Ant-Man Paul Rudd, Michael Douglas, Evangeline Lilly. Directed by Peyton Reed. Rated PG-13. Opens Friday.
Back in 2006, when Marvel first announced plans for an Ant-Man movie directed and co-written by Edgar Wright, the company had yet to launch its ambitious cinematic universe. While Wright and his screenwriting partner Joe Cornish spent the next eight years developing Ant-Man, what was once a standalone movie about a misfit thief turned superhero became one more cog in the unstoppable Marvel machine. Wright’s vision for the movie apparently no longer fit, and three months before production was scheduled to start, he abruptly left the project, to be replaced as director by Peyton Reed (Bring It On, The Break-Up).
The finished film still credits Wright and Cornish as co-writers along with Adam McKay and star Paul Rudd, and Wright as an executive producer. It’s hard to say how much more distinct the movie would have been if Wright hadn’t bowed out, but even with the more accommodating Reed at the helm, Ant-Man is still a different sort of Marvel superhero movie, a looser, funnier and lower-stakes story than Marvel’s typical world-ending spectacles. The Marvel movie it most closely resembles in tone is Guardians of the Galaxy, which also had a wisecracking outlaw as its main character. Ant-Man’s Scott Lang (Rudd) is an expert thief who is coming off a three-year prison stint, eager to go straight and reconnect with his young daughter.
Instead he ends up recruited by scientist Hank Pym (Michael Douglas) and his daughter Hope (Evangeline Lilly) to steal one of Pym’s creations from greedy technocrat (and typically underwhelming Marvel movie villain) Darren Cross (Corey Stoll). Cross is developing a weaponized version of Pym’s Ant-Man suit, which allows its wearer to change size at will. Armed with the original suit, plus a device that allows him to communicate with ants, Scott has to mount a sort of superhero heist. Refreshingly, there is no citywide destruction or impending apocalypse; the climactic action sequence takes place among children’s toys, to great comedic effect.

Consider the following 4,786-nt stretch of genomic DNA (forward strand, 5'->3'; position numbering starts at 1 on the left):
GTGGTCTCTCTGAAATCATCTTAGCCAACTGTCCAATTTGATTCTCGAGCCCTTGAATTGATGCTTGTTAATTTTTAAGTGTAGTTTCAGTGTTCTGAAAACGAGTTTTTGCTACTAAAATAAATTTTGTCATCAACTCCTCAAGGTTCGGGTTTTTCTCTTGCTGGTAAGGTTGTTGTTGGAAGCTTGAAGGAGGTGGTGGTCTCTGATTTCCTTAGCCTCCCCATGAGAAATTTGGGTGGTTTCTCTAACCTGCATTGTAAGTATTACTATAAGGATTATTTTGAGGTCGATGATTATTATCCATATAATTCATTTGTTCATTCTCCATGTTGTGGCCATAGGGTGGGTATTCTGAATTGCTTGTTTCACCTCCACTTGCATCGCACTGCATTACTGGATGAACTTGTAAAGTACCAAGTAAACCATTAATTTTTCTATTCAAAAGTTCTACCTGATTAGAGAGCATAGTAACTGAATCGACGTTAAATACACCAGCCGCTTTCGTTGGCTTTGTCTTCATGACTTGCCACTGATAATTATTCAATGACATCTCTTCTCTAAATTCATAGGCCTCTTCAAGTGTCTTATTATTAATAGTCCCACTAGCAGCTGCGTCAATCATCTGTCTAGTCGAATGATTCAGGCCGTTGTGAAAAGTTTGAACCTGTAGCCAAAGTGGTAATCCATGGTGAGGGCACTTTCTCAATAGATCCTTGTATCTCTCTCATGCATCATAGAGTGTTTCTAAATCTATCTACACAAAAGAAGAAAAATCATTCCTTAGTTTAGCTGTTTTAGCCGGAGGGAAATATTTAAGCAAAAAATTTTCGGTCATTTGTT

Scott’s journey from screw-up to hero is a bit overly familiar, but Rudd is charming in the role, convincing in both the serious and humorous moments. The story connects more strongly to the greater Marvel universe than Wright reportedly preferred, but it still stands on its own, and the one sequence prominently featuring another Marvel character is a highlight of the movie. Overall, Ant-Man plays things relatively safe, but even if it isn’t the Scott Pilgrim vs. the World of Marvel movies, it’s still an entertaining and satisfying counterpoint to the bombast of Marvel’s other summer superhero movie.